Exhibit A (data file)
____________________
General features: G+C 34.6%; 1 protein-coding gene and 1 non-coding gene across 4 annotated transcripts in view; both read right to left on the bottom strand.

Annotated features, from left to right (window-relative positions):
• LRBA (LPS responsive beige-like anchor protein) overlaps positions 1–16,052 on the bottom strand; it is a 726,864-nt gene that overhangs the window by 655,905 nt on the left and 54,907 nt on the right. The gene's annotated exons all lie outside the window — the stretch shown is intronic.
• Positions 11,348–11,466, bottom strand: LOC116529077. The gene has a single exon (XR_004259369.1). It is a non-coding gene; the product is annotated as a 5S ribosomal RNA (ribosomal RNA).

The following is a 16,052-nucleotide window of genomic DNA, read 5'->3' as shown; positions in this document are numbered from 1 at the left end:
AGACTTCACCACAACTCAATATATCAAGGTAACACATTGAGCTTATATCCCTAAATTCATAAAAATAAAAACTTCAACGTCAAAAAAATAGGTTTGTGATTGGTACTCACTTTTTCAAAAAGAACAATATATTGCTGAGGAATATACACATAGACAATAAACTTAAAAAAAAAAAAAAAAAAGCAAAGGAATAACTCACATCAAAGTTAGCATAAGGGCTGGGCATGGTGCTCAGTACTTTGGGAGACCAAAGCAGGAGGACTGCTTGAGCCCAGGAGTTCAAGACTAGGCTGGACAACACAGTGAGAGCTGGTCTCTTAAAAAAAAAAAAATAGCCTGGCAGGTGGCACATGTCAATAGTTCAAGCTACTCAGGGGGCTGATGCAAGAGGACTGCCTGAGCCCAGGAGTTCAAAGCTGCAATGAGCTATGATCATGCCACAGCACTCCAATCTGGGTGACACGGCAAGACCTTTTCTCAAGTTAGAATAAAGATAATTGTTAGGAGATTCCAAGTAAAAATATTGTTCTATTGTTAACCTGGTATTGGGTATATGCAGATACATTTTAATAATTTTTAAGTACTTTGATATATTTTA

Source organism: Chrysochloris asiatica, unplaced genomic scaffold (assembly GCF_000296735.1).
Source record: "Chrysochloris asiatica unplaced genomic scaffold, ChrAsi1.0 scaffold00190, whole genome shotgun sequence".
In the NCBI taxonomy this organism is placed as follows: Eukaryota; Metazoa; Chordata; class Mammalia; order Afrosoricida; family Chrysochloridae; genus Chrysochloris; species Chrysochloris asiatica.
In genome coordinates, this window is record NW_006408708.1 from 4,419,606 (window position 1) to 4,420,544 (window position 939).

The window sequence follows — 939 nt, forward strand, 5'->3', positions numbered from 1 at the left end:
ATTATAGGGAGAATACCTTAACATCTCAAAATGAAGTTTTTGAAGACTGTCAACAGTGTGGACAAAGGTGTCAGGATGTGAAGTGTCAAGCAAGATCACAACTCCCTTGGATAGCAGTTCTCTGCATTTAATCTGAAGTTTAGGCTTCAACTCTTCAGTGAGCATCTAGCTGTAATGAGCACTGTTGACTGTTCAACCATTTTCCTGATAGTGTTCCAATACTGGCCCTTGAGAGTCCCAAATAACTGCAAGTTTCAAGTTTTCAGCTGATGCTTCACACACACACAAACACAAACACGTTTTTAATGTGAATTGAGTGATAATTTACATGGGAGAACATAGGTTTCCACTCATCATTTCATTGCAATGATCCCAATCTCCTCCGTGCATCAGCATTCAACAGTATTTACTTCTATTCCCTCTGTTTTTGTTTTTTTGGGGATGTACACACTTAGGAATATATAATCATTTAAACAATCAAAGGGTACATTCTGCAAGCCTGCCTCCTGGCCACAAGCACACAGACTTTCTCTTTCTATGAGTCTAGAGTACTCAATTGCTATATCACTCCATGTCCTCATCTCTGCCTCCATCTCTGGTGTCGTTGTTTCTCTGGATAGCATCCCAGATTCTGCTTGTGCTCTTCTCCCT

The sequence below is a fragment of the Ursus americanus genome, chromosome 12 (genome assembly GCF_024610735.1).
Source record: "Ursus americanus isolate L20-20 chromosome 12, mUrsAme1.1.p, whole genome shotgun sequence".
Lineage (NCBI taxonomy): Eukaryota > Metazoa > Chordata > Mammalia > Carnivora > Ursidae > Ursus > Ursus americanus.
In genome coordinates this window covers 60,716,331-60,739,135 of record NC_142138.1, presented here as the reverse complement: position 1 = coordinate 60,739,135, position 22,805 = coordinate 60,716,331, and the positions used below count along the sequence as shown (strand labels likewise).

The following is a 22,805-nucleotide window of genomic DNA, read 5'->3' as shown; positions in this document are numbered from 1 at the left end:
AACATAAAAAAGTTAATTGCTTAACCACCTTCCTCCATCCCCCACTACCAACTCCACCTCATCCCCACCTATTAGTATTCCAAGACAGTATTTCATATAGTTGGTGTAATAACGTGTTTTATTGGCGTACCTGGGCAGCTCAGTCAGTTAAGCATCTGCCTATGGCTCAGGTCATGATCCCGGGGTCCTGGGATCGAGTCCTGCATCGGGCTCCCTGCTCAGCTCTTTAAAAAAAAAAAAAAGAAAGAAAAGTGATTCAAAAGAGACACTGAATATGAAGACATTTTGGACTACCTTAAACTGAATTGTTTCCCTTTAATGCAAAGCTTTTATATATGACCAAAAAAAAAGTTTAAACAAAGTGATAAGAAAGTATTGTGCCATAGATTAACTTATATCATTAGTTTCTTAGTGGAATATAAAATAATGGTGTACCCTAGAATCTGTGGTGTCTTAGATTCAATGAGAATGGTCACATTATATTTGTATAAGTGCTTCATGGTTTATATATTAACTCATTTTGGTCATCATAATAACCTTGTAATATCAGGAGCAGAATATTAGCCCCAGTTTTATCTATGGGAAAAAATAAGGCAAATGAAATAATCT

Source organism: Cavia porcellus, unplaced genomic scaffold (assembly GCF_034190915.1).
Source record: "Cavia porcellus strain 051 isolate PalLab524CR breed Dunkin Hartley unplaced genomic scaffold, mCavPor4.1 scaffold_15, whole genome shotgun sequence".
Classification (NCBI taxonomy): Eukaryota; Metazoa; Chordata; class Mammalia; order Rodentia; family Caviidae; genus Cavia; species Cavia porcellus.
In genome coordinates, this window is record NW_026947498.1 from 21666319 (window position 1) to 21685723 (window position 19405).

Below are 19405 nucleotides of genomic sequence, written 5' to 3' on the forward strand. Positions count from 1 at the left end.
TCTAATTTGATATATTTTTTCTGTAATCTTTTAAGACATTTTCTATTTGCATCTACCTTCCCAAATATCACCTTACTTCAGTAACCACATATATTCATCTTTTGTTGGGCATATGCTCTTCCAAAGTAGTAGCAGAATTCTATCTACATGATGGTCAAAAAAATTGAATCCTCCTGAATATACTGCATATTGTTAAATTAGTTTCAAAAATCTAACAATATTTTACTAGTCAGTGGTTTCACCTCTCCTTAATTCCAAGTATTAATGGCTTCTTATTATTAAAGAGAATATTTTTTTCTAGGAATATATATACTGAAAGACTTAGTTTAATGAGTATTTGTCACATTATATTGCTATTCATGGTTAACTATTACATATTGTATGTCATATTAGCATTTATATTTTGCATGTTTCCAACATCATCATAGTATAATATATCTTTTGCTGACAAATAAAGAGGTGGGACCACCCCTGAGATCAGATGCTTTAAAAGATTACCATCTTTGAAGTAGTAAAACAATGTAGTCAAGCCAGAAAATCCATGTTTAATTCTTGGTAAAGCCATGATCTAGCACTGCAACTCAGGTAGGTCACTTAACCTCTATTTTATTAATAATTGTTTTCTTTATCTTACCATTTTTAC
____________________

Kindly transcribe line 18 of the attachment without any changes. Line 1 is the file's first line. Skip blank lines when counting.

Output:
AACATAAAAAAGTTAATTGCTTAACCACCTTCCTCCATCCCCCACTACCAACTCCACCTCATCCCCACCTATTAGTATTCCAAGACAGTATTTCATATAGTTGGTGTAATAACGTGTTTTATTGGCGTACCTGGGCAGCTCAGTCAGTTAAGCATCTGCCTATGGCTCAGGTCATGATCCCGGGGTCCTGGGATCGAGTCCTGCATCGGGCTCCCTGCTCAGCTCTTTAAAAAAAAAAAAAAGAAAGAAAAGTGATTCAAAAGAGACACTGAATATGAAGACATTTTGGACTACCTTAAACTGAATTGTTTCCCTTTAATGCAAAGCTTTTATATATGACCAAAAAAAAAGTTTAAACAAAGTGATAAGAAAGTATTGTGCCATAGATTAACTTATATCATTAGTTTCTTAGTGGAATATAAAATAATGGTGTACCCTAGAATCTGTGGTGTCTTAGATTCAATGAGAATGGTCACATTATATTTGTATAAGTGCTTCATGGTTTATATATTAACTCATTTTGGTCATCATAATAACCTTGTAATATCAGGAGCAGAATATTAGCCCCAGTTTTATCTATGGGAAAAAATAAGGCAAATGAAATAATCT